Why You do not Want Sex
Tracking down a MIA libido can be like trying to find a pair of jeans you don’t hate. If you’ve ruled out all the usual suspects—you’re tired, too stressed, or he’s just plain driving you batty—new research offers a different culprit.
Researchers from the University of California, San Francisco, surveyed 2,270 women between the ages 40 to 80, 21% of whom had diabetes. The results? Women with diabetes reported having less satisfying sex lives and experiencing more sexual health problems than women without diabetes.
It wasn’t a matter of not being interested in sex—in general, women with diabetes were as up for it as women without the disease. The issues came down to the physiological:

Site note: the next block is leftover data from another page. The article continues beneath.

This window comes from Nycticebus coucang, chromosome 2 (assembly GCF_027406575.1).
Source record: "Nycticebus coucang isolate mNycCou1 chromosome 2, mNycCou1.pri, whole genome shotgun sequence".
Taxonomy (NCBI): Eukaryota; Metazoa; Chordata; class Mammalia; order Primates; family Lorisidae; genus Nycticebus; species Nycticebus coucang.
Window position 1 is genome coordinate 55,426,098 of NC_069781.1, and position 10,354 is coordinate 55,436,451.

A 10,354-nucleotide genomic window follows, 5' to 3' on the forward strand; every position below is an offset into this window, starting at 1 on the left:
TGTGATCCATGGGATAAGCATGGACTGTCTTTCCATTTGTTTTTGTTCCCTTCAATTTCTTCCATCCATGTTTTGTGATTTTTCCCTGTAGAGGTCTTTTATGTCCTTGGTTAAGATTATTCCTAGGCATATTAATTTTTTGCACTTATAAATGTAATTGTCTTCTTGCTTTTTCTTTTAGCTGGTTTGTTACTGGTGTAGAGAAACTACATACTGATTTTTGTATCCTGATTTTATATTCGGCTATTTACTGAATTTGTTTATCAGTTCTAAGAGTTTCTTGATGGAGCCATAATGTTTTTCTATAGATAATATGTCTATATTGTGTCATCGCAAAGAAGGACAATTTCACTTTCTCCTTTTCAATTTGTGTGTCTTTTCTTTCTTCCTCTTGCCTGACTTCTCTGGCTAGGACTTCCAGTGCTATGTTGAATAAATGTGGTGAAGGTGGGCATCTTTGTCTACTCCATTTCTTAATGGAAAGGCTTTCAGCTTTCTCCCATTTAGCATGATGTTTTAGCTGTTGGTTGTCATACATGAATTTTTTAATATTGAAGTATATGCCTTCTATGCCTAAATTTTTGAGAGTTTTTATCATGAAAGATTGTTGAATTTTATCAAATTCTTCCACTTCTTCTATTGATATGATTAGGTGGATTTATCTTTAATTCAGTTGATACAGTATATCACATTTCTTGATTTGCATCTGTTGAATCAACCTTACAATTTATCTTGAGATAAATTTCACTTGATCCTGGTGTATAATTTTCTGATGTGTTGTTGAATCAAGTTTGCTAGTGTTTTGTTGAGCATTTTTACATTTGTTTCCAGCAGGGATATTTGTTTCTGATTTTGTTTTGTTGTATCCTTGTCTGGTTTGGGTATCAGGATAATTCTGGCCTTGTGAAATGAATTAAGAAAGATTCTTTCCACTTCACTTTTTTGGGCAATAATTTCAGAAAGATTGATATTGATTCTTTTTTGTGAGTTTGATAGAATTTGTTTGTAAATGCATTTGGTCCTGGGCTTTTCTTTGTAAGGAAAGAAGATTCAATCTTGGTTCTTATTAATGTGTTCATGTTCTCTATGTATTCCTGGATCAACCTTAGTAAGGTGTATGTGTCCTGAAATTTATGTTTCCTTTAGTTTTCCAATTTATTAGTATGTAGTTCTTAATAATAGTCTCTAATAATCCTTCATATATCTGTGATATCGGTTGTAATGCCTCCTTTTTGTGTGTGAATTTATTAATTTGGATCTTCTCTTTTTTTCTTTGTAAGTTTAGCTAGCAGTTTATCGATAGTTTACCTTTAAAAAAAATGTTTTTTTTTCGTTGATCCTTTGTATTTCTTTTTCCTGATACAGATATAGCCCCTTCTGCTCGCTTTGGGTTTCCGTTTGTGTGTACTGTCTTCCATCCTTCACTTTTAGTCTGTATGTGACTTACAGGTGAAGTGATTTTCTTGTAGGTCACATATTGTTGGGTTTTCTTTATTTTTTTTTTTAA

Women who used insulin were about twice as likely to report lubrication and orgasm problems as non-diabetic women. As a result, women who had diabetic complications had sex less frequently.The results aren’t surprising, says Angela Ginn, RD, an education program coordinator at the University of Maryland Center for Diabetes and Endocrinology. While sexual issues are a frequent topic of conversation with her patients, it’s less well known to the public, she says. “Women who have diabetes and are not controlling blood glucose properly can have a low libido, low sex drive, suffer from recurrent yeast infections, and experience vaginal dryness,” Ginn says.
But don’t blame it on the insulin. Taking insulin just shows is that the disease is more advanced, which means it’s more likely for other complications to set in, says Ginn. So what can you do? Take back control by tackling the basics—eating well, tracking your blood sugar, and getting some exercise, says Ginn. Not only will this help reduce diabetes complications, but good control of your glucose can lead to a happier, healthier sex life, too.